Was seeing a Harris's Sparrow for the first time worth two hours of grueling traffic? To me, it was-absolutely. Not only was it a lifer, but it was an impressive looking bird to see. Was sitting in an industrial parking lot looking for a Common Ground Dove that never showed up worth it? Not really, but I have no regrets about that either. In a way, it's a gamble. Instead of gambling with money, you're gambling with your time. The question is: How much time are you willing to put in trying to find that special bird before you decide to fold your hand and call it quits? The answer is entirely up to you.

13 comments:

Lynne said...

I've had a single Harris' sparrow stop over in my yard for the last few springs. Isn't it a handsome bird?

Patrick Belardo said...

Congrats on the sighting. I heard about this bird on our Jersey listserv. I had a shadowy, brief view of one in NJ last year, but not well enough to "count" for me.

mon@rch said...

Wow, the Harris Sparrow would be a great find for sure! Bravo!

Jochen said...

Back in Michigan, I waited all year for a Harris' Sparrow to turn up close to Ann Arbor and finding a Harris was the main drive behind my winter walks through the Arb (well, Bachman's Sparrow would have been a nice reward as well, just mentioning it).

IN VAIN !!

Congrats on seeing such a great bird!

PA-Birder said...

Surely a bird worth twitching for! I've been on the lookout for one myself.
Vern

Jayne said...

That's one cool sparrow Larry! I've never driven anywhere to see a bird but then again, I'm still trying to get out of my back yard.

jodi said...

Thank you for visiting, Larry--now I have your blog to read and enjoy. I will add a link to it on my blog lists, though I'm not as organized as you are with yours. Maybe one of these days.
I'm not a birder as such--we feed birds yearround, create habitat for them and watch them, and keep the furchildren except for the three old cats indoors, and I am slowly learning more...your blog will be a priceless info source. !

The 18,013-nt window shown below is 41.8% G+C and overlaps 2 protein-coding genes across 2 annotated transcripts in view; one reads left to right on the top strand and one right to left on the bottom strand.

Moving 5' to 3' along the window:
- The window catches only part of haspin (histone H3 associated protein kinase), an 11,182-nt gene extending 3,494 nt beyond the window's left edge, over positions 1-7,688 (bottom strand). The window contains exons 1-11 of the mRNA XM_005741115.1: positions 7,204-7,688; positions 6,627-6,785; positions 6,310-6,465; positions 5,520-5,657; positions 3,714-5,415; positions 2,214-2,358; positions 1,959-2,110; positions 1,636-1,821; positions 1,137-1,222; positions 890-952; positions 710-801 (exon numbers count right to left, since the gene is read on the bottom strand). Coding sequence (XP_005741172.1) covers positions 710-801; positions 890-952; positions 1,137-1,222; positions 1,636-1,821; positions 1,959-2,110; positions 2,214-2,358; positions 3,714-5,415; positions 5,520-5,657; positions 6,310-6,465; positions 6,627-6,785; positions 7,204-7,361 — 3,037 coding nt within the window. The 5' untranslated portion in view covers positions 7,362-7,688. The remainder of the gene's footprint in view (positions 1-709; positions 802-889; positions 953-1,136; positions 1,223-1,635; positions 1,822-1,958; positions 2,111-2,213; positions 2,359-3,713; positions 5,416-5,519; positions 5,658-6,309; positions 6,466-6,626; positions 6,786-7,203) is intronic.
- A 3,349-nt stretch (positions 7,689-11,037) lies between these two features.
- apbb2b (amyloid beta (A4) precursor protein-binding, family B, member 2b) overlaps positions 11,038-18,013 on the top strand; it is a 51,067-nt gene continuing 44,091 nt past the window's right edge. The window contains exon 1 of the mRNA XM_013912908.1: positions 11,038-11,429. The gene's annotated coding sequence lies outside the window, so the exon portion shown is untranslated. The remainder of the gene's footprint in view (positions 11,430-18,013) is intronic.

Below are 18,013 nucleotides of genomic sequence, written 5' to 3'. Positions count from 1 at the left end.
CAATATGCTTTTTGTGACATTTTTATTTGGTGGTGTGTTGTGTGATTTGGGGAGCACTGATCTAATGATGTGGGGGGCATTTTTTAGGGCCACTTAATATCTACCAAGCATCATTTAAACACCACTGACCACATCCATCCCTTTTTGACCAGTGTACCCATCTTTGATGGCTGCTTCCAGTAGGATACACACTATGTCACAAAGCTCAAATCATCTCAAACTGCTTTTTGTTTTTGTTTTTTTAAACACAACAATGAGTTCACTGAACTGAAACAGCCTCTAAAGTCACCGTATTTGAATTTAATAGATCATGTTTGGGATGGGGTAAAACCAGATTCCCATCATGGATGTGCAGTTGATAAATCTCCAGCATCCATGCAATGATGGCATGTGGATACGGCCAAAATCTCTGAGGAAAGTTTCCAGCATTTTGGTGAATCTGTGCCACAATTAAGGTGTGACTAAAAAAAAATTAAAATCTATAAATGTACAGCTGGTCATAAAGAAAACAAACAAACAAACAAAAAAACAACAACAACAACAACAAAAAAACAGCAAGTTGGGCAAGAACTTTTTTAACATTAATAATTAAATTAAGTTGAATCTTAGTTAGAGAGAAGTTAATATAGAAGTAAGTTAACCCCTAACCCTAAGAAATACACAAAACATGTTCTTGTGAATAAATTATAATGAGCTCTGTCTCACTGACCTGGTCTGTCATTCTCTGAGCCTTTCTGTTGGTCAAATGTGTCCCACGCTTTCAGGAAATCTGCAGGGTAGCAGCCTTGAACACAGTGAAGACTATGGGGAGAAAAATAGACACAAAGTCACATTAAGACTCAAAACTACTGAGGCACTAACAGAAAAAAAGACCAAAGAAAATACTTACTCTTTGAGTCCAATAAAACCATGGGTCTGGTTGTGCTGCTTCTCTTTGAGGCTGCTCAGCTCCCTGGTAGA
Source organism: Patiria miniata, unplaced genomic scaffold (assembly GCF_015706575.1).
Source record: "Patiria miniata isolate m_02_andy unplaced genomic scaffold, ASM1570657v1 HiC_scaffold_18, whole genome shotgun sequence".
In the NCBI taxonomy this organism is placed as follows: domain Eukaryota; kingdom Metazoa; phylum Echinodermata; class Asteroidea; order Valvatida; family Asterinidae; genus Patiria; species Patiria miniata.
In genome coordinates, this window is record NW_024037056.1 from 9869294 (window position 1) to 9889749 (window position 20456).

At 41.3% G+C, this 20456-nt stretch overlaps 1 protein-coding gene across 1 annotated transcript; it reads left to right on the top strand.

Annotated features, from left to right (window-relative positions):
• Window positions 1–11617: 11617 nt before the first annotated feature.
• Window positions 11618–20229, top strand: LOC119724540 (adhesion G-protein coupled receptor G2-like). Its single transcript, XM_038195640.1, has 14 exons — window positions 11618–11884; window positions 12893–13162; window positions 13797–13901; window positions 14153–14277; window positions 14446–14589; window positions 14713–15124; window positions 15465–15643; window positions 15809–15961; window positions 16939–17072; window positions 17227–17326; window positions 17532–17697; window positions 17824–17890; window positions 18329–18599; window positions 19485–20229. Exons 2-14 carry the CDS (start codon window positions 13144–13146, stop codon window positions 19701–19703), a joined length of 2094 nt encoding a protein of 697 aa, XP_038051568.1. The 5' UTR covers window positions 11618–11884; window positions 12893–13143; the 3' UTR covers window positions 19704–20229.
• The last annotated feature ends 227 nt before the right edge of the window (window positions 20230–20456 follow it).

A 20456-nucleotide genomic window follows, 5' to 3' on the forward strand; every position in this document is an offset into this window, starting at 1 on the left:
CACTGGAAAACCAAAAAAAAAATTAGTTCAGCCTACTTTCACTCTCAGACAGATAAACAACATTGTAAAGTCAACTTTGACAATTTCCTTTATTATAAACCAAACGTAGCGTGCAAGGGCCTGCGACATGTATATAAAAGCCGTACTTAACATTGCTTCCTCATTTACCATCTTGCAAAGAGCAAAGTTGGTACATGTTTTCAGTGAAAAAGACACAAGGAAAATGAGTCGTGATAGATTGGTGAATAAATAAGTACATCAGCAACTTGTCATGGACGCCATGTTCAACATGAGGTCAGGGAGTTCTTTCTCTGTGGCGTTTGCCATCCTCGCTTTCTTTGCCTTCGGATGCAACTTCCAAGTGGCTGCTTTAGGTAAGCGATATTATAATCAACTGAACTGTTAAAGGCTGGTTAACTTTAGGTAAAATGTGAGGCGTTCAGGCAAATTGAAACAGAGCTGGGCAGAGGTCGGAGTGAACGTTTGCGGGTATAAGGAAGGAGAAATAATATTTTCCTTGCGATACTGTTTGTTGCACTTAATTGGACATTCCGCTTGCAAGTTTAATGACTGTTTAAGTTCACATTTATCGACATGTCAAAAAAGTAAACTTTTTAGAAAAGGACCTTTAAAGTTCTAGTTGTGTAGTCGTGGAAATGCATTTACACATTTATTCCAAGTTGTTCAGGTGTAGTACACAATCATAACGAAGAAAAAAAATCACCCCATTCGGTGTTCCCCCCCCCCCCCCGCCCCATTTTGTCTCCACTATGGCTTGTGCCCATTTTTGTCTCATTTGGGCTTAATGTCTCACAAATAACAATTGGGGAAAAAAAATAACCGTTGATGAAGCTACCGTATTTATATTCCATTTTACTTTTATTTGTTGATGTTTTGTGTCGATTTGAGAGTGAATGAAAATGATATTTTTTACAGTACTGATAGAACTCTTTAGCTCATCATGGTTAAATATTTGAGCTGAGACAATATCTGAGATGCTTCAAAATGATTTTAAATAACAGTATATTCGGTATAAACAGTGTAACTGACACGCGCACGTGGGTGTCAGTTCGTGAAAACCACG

Larry said...

Lynne-I remember that.You are fortunate that Minnesota is within the Harris's migration range.

Patrick-Don't you hate when that happens? That's somethin that will get you talking to yourself.-I'm sure you'll see one eventually.

Monarch-Have they ever turned up in your nets?

jochen-Thanks-you've got to have a few that escape you so that it will keep you challenge.

PA birder-hopefully they will head further south to your area.

Jayne-Maybe a rare bird will show up at one of your neighbors to get you started!

jodi-thanks-I've added your blog to my list as well. Some of the people who visit my blog are pretty good flower gardneners.

Mary said...

I would have loved to have seen that Harris's Sparrow! What a bird!

If I had time to spare (it's minimal) I'd do the same thing. I'd buy some camouflage wear and sit and wait. Enjoy meeting others, too.

You did good.

Larry said...

Mary-I had time to spare because I've been on vacation. Believe me-blogging takes up a lot more time than an occasional twitch.

RuthieJ said...

Wow, Larry, I checked my field guide and that Harris' sparrow really was way out of its normal area! I'm glad you got to see it. I occasionally see a few in my yard during spring migration. They are a very handsome little sparrow.

dguzman said...

Nice lifer, Larry! I try to limit my twitches to a half-hour drive (which means I don't go after many birds). But I love sparrows, and would probably drive a couple hours to see a Harris's -- just to say I'd done it, you know?

Cathy said...

Lucky! I've never seen this sparrow. You got a great picture and it was very considerate of you to be mindful of other birders.

I've had birders practically shove me out of the way for a photo of a Kirtland's.